The Triple-A Model of Therapeutic Care© is a tripartite model that accounts for the impact of complex developmental trauma in three key areas of psychological functioning:
- Attachment (science of relationships and social-emotional development)
- Arousal (psychophysiology of emotion and behaviour activations systems – a.k.a. “Neurobiology of Trauma”)
- Accessibility to needs provision (science of human behaviour).
The Triple-A Model of Therapeutic Care represents an integration of twenty-five years of endeavour as an applied researcher, clinician, teacher and writer by author and Clinical Psychologist, Colby Pearce.
The Triple-A Model of Therapeutic Care is a step-by-step approach that:
- Offers children experiences that support the promotion of secure attachment, thereby restoring the foundations for a happy and successful life after experienced abuse and neglect.
- Offers children experiences that promote feelings of safety in relationships to reduce anxiety proneness and promote new learning and the development of brain structures responsible for thoughtful consideration, planning and effective action.
- Offers children experiences that facilitate new learning that their needs are understood and important and will be met reliably and predictably through conventional care.
The Triple-A Model of Therapeutic Care is concerned with carer wellbeing and incorporates information and strategies for preventing vicarious trauma (a.k.a. compassion fatigue) among carers of children recovering from abuse and neglect.
The Triple-A Model of Therapeutic Care incorporates a built-in evaluation methodology. Ongoing evaluation shows that implementation of the Triple-A Model of Therapeutic Care results in targeted changes in caregiving behaviour. Children to whom the Triple-A Model of Therapeutic Care is delivered show evidence of:
- Improved attachment security (they increase their independent play, reflecting an emergent secure base);
- Reduced arousal (they sleep better, they waken happier, they have fewer emotional outbursts and their outbursts are of shorter duration); and
- Reduced preoccupation with their needs (they are less demanding/coercive/ preoccupied with needs/wishes).
The Triple-A Model of Therapeutic Care© can be delivered to alternate care programs internationally:
John Gibson: firstname.lastname@example.org
Craig Wilkinson: email@example.com
Tina Hendry: firstname.lastname@example.org
Robin Barker: email@example.com
A limited international release of the caregiver handbook for the Triple-A Model of Therapeutic Care is available now for download to your PC or laptop. The Limited Release Handbook for the Triple-A Model of Therapeutic Care is reasonably priced at $30:00 (AUD) and can be accessed internationally (please check exchange rates in your own currency). Upon payment you will receive via download to your PC or laptop a personalised PDF of the handbook.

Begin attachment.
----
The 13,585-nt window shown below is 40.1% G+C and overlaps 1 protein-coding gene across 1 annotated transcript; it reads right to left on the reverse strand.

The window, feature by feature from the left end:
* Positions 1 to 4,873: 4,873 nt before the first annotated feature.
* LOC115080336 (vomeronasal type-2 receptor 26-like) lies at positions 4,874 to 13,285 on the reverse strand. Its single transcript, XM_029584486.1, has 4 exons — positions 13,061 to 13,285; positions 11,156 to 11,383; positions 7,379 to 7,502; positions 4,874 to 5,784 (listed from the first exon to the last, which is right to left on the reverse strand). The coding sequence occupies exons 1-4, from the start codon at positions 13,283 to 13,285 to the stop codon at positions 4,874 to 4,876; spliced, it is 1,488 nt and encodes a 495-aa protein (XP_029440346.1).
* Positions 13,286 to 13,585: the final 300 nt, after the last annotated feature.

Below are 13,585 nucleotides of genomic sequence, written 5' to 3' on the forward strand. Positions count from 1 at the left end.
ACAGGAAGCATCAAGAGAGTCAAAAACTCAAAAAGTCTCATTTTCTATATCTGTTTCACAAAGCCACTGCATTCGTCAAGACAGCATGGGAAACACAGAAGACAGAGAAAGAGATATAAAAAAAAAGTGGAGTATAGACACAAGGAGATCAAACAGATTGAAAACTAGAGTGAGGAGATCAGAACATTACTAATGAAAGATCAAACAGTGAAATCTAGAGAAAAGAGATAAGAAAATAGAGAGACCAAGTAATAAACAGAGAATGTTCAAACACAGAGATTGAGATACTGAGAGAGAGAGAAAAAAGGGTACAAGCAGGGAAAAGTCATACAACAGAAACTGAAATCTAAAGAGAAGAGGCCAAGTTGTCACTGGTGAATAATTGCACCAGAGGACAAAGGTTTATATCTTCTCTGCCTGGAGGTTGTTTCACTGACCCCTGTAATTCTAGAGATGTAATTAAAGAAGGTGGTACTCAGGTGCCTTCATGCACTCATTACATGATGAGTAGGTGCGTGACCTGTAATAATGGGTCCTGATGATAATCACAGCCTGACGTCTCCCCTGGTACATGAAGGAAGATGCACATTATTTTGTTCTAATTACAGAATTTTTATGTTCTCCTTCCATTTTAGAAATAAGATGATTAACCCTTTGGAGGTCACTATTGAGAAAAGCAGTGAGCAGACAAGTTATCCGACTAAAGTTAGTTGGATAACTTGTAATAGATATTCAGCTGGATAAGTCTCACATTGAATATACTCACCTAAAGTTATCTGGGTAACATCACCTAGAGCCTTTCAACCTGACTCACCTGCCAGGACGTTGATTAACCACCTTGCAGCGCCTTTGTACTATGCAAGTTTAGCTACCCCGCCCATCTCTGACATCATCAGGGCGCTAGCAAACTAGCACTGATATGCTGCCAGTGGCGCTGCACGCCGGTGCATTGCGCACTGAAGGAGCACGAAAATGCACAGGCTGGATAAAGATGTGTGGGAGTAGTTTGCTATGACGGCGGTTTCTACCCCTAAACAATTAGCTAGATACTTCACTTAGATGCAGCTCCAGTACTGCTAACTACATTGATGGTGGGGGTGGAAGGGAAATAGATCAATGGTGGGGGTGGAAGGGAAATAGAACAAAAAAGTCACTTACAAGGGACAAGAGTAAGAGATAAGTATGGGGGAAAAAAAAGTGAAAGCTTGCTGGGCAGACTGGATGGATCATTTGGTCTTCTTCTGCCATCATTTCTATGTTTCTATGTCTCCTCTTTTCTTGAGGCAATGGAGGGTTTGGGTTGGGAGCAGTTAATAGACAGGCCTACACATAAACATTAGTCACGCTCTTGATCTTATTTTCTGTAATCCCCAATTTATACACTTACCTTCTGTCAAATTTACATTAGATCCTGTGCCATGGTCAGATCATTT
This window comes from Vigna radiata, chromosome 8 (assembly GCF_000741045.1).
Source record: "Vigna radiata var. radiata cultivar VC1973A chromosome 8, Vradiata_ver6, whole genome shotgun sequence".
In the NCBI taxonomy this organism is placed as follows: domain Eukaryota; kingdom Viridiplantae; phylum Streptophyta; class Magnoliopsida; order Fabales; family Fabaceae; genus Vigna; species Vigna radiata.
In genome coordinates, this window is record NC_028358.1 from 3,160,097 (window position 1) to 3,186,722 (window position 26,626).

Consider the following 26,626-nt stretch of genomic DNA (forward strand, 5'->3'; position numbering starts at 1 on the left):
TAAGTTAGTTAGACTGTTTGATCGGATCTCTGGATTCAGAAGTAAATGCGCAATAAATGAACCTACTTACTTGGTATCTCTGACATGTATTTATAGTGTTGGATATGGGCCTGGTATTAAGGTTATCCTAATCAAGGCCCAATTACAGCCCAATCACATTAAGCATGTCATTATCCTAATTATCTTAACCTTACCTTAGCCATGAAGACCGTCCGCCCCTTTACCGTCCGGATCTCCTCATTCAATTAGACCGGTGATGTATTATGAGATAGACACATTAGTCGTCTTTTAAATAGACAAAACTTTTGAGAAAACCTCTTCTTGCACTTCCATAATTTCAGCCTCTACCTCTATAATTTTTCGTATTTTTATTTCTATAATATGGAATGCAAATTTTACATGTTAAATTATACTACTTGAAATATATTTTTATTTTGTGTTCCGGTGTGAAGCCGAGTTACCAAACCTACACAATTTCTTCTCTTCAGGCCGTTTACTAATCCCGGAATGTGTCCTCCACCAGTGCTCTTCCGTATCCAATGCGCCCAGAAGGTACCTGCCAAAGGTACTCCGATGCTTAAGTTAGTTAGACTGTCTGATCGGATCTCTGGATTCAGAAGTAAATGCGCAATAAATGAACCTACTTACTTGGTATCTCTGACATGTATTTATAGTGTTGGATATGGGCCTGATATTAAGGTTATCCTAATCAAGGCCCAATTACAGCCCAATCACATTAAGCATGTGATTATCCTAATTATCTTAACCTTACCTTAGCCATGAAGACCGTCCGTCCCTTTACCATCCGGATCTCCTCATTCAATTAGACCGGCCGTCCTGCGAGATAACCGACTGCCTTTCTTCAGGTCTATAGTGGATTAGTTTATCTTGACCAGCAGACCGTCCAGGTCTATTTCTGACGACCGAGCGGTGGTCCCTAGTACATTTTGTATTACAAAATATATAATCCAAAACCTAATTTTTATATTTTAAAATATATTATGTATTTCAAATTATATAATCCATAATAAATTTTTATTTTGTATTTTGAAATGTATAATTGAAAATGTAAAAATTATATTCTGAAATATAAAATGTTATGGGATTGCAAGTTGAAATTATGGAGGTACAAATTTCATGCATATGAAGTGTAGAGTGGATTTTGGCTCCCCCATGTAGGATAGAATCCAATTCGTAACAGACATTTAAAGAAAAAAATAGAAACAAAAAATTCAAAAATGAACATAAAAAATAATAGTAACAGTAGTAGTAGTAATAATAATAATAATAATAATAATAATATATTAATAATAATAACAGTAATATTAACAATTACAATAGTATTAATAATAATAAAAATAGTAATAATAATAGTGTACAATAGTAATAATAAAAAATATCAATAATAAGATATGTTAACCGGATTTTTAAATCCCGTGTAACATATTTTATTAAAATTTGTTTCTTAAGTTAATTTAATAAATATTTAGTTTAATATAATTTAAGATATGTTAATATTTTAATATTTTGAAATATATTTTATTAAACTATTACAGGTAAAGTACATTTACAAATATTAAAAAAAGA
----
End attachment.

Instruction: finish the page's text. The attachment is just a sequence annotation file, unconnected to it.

For more information about Triple-A, contact the author, Colby Pearce, at firstname.lastname@example.org
For more about Colby’s contribution to international thinking about attachment, resilience, mental health and recovery from child abuse and neglect, please refer to the publication list below.
Pearce, C.M (2012). Repairing Attachments. BACP Children and Young People, 28-32
Pearce, C.M. (2011). A Short Introduction to Promoting Resilience in Children. London: JKP
Pearce, C.M. (2011). The Comeback Kid. Junior Magazine
Pearce, C.M. (2011) Attached to the Unattached. SEN Magazine
Pearce, C.M. (2010). An Integration of Theory, Science and Reflective Clinical Practice in the Care and Management of Attachment-Disordered Children – A Triple A Approach. Educational and Child Psychology (Special Issue on Attachment), 27 (3): 73-86
Pearce, C.M. (2009) A Short Introduction to Attachment and Attachment Disorder. London: JKP
Pearce, C.M., Martin., G., & Wood, K. (1995). Significance of Touch for Perceptions of Parenting andPsychological Adjustment Among Adolescents. Journal of the Academy of Child and Adolescent Psychiatry, 34 : 160-167.
Pearce, C.M., & Martin, G. (1994). Predicting Suicide Attempts Among Adolescents. Acta Psychiatrica Scandinavica, 90 : 324-328.
Pearce, C.M., & Martin, G. (1993). Locus of Control as an Indicator of Risk for Suicidal Behaviour Among Adolescents. Acta Psychiatrica Scandinavica, 88 : 409-414.
Allison, S., Pearce, C., Martin, G., Miller, K., & Long, R. (1995). Parental Influence, Pessimism, and Adolescent Suicide. Archives of Suicide Research, 1 : 229-242.
Allison, S., Powrie, R., Pearce, C., & Martin, G. (1995). Continuing Medical Education in Marital and Family Therapy: A Survey of South Australian Psychiatrists. Australian and New Zealand Journal of Psychiatry, 29 : 638-644
Martin, G., Rozanes, P., Pearce, C.M., & Allison, S. (1995). Adolescent Suicide, Depression and Family Dysfunction. Acta Psychiatrica Scandinavica, 92 : 336-344.
Martin, G., Clarke, M., & Pearce, C.M.. (1993). Adolescent Suicide: Music Preference as an Indicator of Vulnerability. Journal of the American Academy of Child and Adolescent Psychiatry, 32 : 530-535.
 The findings of this article formed the basis of the assessment process in the video Youth Suicide: Recognising the Signs, produced by the Child Health Foundation as part of a nation-wide education program for GP’s.